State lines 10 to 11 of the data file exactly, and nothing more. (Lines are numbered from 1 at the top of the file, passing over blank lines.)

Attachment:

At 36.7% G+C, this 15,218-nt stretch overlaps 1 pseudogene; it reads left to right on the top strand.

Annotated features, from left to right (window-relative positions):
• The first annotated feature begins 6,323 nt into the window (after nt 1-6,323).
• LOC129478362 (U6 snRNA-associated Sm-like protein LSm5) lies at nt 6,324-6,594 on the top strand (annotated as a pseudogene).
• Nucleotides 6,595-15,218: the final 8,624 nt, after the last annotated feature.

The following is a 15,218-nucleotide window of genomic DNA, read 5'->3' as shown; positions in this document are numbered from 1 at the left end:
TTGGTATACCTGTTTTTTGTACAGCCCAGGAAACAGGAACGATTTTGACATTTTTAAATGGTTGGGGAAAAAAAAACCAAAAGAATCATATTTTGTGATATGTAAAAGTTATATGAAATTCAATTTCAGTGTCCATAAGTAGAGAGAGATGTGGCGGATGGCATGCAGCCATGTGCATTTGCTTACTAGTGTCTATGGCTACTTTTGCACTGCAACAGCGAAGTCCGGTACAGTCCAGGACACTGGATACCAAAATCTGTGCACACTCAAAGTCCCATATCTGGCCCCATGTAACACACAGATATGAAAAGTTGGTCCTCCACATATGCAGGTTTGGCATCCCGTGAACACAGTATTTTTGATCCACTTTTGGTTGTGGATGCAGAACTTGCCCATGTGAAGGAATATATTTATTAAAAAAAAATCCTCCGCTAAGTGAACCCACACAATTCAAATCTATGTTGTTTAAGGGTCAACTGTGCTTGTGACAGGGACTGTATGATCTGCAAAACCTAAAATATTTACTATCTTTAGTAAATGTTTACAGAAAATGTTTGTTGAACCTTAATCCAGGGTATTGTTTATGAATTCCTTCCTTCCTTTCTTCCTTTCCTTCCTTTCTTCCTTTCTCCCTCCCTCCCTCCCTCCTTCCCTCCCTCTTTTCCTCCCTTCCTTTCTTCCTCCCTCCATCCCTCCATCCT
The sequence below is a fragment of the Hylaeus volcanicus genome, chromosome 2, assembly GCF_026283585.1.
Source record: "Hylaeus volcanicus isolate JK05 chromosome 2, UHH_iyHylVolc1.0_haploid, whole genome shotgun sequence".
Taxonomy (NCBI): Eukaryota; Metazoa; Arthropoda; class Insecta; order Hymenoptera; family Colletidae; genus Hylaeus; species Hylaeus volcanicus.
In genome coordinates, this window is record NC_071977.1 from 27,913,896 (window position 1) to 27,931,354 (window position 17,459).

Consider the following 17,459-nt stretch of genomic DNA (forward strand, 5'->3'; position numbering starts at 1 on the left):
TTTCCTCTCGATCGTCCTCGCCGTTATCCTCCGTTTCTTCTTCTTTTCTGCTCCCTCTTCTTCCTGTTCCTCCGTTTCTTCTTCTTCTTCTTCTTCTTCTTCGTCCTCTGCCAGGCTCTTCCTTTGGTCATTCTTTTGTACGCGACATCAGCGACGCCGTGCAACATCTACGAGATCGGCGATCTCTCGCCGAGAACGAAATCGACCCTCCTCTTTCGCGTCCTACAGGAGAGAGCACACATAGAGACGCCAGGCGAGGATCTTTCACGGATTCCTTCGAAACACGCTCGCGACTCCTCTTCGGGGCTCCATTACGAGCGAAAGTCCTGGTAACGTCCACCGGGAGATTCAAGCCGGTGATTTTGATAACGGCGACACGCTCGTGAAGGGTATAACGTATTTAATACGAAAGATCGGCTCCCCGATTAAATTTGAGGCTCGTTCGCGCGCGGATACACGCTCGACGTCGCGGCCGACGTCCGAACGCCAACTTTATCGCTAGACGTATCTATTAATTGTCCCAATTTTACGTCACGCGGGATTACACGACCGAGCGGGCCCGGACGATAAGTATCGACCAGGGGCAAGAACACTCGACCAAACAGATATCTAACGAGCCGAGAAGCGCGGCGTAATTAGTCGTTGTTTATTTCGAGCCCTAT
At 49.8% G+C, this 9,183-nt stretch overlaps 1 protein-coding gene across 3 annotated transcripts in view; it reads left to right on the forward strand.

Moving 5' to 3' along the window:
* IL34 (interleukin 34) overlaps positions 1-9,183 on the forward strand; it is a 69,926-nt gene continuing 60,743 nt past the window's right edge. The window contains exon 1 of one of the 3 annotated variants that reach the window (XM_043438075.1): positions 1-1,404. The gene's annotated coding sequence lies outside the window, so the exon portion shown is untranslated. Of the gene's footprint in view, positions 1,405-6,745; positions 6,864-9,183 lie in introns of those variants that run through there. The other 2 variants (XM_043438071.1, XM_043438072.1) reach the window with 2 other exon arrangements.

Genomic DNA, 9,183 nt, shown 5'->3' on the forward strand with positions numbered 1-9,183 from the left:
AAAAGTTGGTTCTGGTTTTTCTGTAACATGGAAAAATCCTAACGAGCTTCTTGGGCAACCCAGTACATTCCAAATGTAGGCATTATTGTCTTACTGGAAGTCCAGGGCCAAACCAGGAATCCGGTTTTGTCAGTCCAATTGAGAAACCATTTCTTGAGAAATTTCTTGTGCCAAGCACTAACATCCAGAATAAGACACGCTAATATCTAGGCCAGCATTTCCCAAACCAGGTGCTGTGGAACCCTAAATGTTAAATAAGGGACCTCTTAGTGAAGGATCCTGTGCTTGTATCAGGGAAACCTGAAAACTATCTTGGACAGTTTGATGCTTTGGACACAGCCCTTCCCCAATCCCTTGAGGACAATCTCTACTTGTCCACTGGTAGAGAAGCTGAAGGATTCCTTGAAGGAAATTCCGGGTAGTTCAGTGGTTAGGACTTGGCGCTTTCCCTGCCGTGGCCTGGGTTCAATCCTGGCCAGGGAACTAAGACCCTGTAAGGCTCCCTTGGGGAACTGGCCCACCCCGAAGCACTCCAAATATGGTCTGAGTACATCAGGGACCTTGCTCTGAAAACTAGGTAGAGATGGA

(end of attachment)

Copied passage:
Taxonomy (NCBI): Eukaryota; Metazoa; Arthropoda; class Insecta; order Hymenoptera; family Colletidae; genus Hylaeus; species Hylaeus volcanicus.
In genome coordinates, this window is record NC_071977.1 from 27,913,896 (window position 1) to 27,931,354 (window position 17,459).